Wearable ECG recorders (W-ECG) provide a practical solution for ambulatory cardiac monitoring. W-ECGs are increasingly being used by people suffering from cardiac abnormalities, who also choose to lead an active lifestyle. From the discussions in the previous chapters regarding W-ECG, we can now understand that the challenge presently is that the ambulatory ECG signal is influenced by motion artifacts induced by body movement activity (BMA) of the wearer. The usual practice is to develop effective ltering algorithms which can eliminate the motion artifacts. However, due to spectral overlap between the motion artifact signal and the cardiac signal the complete elimination of the motion artifact from the ambulatory ECG signal is not possible without unduly aecting the cardiac signal component. Therefore, instead of filtering we would like to identify the presence of the motion artifact and the type of body movement from the analysis of the ambulatory ECG signal itself. We have already addressed the issue of detecting BMA transitions from the ECG signal in the previous chapter. The method proposed for the transition detection is an unsupervised learning approach which only looks for any abrupt changes in the nature of the motion artifact signal due to changes in BMA. However, a particular BMA is not yet characterized from the analysis of ECG in the previous chapter. In this chapter we focus on the BMA recognition from the ambulatory ECG signal for which we will use BMA classiers with certain specic types of BMA classes. The classication approach for BMA recognition requires supervised training of the specied BMA classes using the corresponding ECG data during the specied BMA. For this purpose we have recorded the ECG signals during specied BMA, e.g. sitting still, walking, movements of arms and climbing stairs, etc. with a single-lead W-ECG as described in Section 5.2. The collected ECG signal during the BMA is presumed to be an additive mix of signals due to cardiac activities, motion artifacts and sensor noise as per the mathematical model given in Section 1.5. We have successfully used the mathematical model of the ambulatory ECG in the previous chapter for the transition detection from the ambulatory ECG signal. Here we follow the same model of the ambulatory ECG signal for the analysis which leads to the recognition of dierent types of BMA from the ECG itself. According to the mathematical model, the motion artifact signal is one of the components of the ambulatory ECG signal which depends on the type of BMA and hence the BMA recognition should be possible from the analysis of the ECG signal. The motion artifact signal can be derived from the ambulatory ECG by suppressing the cardiac signal and the sensor noise. We hypothesize that a similar type of BMA induces a similar type of motion artifact whereas different types of BMA induce dierent types of artifact. If this is true then we can train a classier to detect the type of BMA class using the motion artifact signal. As per the mathematical model in Section 1.5, we first derive the motion artifact signal by estimating the cardiac signal. The derived motion artifact signal can be used for the BMA recognition. We use classiers trained for dierent BMA classes in which there are two types of representations: one is a nonparametric representation and the other is a parametric representation. In the nonparametric BMA classiers each of the BMA classes is represented by a set of vectors derived from the ambulatory ECG data for the specic BMA class during training. Whereas in the parametric BMA classiers, the individual BMA class is modeled by certain parameters derived from the ambulatory ECG data available for only that particular BMA class. Both kinds of representations obtained by the supervised learning are then used for classication of the ambulatory ECG signals to recognize the BMA class during testing. Here we use the derived motion artifact signal for supervised training of the BMA classiers and the classication of BMA types, which requires some preprocessing on the ambulatory ECG signals recorded by W-ECG. The details of preprocessing and analysis are presented in this chapter.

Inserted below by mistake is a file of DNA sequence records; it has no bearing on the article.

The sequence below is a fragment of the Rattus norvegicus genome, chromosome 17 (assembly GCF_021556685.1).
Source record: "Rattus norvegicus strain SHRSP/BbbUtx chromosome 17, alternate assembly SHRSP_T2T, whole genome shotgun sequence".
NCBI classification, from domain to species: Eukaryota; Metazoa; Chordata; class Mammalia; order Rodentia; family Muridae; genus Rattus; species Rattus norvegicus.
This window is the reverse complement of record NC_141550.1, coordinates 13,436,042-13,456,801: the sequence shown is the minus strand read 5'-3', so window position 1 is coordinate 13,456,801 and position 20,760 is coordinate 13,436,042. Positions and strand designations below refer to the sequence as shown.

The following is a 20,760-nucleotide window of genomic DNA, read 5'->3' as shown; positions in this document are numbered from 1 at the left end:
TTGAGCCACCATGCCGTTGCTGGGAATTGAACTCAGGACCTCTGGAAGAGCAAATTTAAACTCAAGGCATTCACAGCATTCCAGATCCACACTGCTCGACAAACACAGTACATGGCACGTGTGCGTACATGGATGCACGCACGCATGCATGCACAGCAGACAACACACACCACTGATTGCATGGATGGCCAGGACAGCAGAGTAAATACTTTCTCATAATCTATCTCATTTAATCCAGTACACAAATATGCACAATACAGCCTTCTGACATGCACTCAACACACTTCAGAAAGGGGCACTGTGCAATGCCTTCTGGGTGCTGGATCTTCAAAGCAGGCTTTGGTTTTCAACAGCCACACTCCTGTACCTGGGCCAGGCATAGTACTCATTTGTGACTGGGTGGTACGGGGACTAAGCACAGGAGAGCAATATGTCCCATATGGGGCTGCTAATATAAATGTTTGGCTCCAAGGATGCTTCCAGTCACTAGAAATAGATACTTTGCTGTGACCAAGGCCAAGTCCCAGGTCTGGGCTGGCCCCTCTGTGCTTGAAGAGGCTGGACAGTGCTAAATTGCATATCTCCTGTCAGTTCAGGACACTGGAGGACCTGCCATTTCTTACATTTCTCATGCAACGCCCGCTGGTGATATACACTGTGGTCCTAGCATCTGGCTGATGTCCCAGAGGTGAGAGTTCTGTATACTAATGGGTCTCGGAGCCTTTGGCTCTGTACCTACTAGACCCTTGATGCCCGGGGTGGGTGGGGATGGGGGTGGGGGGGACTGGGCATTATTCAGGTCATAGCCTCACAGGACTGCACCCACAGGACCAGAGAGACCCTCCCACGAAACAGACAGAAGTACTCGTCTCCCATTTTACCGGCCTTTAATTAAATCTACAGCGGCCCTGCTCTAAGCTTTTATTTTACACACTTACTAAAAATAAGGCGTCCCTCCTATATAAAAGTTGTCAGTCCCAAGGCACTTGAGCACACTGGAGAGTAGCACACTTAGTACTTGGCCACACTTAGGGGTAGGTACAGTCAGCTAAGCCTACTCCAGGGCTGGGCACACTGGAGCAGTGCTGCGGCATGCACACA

KeywordsHide Markov Model Motion Artifact Activity Recognition Sensor Noise Gabor Feature
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